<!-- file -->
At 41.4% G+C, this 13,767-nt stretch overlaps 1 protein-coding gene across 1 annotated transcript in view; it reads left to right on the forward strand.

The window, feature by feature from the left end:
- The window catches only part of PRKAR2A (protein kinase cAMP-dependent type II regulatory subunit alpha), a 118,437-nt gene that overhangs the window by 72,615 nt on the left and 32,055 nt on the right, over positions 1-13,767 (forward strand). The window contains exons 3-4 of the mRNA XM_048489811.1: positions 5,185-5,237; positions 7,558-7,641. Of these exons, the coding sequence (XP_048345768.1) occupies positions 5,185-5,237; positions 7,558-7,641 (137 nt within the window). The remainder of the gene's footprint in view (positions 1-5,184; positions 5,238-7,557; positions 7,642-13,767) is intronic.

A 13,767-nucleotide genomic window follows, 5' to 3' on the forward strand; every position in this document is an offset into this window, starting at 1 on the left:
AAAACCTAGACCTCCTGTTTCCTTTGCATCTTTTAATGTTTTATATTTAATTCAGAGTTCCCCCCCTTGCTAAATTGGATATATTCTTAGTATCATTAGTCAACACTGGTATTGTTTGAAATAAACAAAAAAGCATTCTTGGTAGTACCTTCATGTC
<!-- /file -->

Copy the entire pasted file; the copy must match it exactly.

At 41.4% G+C, this 13,767-nt stretch overlaps 1 protein-coding gene across 1 annotated transcript in view; it reads left to right on the forward strand.

The window, feature by feature from the left end:
- The window catches only part of PRKAR2A (protein kinase cAMP-dependent type II regulatory subunit alpha), a 118,437-nt gene that overhangs the window by 72,615 nt on the left and 32,055 nt on the right, over positions 1-13,767 (forward strand). The window contains exons 3-4 of the mRNA XM_048489811.1: positions 5,185-5,237; positions 7,558-7,641. Of these exons, the coding sequence (XP_048345768.1) occupies positions 5,185-5,237; positions 7,558-7,641 (137 nt within the window). The remainder of the gene's footprint in view (positions 1-5,184; positions 5,238-7,557; positions 7,642-13,767) is intronic.

A 13,767-nucleotide genomic window follows, 5' to 3' on the forward strand; every position in this document is an offset into this window, starting at 1 on the left:
AAAACCTAGACCTCCTGTTTCCTTTGCATCTTTTAATGTTTTATATTTAATTCAGAGTTCCCCCCCTTGCTAAATTGGATATATTCTTAGTATCATTAGTCAACACTGGTATTGTTTGAAATAAACAAAAAAGCATTCTTGGTAGTACCTTCATGTC